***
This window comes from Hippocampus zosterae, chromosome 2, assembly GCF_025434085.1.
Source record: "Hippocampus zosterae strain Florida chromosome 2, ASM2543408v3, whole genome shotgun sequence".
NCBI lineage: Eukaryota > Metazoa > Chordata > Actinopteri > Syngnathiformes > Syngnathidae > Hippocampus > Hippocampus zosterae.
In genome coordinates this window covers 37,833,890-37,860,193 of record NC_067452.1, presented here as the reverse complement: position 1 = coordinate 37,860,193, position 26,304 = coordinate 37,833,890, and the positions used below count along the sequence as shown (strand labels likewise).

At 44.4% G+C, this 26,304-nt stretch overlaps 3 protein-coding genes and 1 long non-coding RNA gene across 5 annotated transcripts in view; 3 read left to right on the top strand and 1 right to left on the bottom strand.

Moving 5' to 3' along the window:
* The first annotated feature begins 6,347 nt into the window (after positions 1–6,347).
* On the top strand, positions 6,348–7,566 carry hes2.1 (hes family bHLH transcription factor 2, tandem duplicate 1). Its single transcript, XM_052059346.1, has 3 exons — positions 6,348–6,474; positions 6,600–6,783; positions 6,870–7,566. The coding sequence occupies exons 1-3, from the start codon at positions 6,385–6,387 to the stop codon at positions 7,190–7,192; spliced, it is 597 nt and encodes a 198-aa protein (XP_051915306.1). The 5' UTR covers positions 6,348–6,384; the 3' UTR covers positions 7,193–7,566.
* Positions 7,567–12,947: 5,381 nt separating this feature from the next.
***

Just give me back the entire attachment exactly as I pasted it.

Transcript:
This window comes from Hippocampus zosterae, chromosome 2, assembly GCF_025434085.1.
Source record: "Hippocampus zosterae strain Florida chromosome 2, ASM2543408v3, whole genome shotgun sequence".
NCBI lineage: Eukaryota > Metazoa > Chordata > Actinopteri > Syngnathiformes > Syngnathidae > Hippocampus > Hippocampus zosterae.
In genome coordinates this window covers 37,833,890-37,860,193 of record NC_067452.1, presented here as the reverse complement: position 1 = coordinate 37,860,193, position 26,304 = coordinate 37,833,890, and the positions used below count along the sequence as shown (strand labels likewise).

At 44.4% G+C, this 26,304-nt stretch overlaps 3 protein-coding genes and 1 long non-coding RNA gene across 5 annotated transcripts in view; 3 read left to right on the top strand and 1 right to left on the bottom strand.

Moving 5' to 3' along the window:
* The first annotated feature begins 6,347 nt into the window (after positions 1–6,347).
* On the top strand, positions 6,348–7,566 carry hes2.1 (hes family bHLH transcription factor 2, tandem duplicate 1). Its single transcript, XM_052059346.1, has 3 exons — positions 6,348–6,474; positions 6,600–6,783; positions 6,870–7,566. The coding sequence occupies exons 1-3, from the start codon at positions 6,385–6,387 to the stop codon at positions 7,190–7,192; spliced, it is 597 nt and encodes a 198-aa protein (XP_051915306.1). The 5' UTR covers positions 6,348–6,384; the 3' UTR covers positions 7,193–7,566.
* Positions 7,567–12,947: 5,381 nt separating this feature from the next.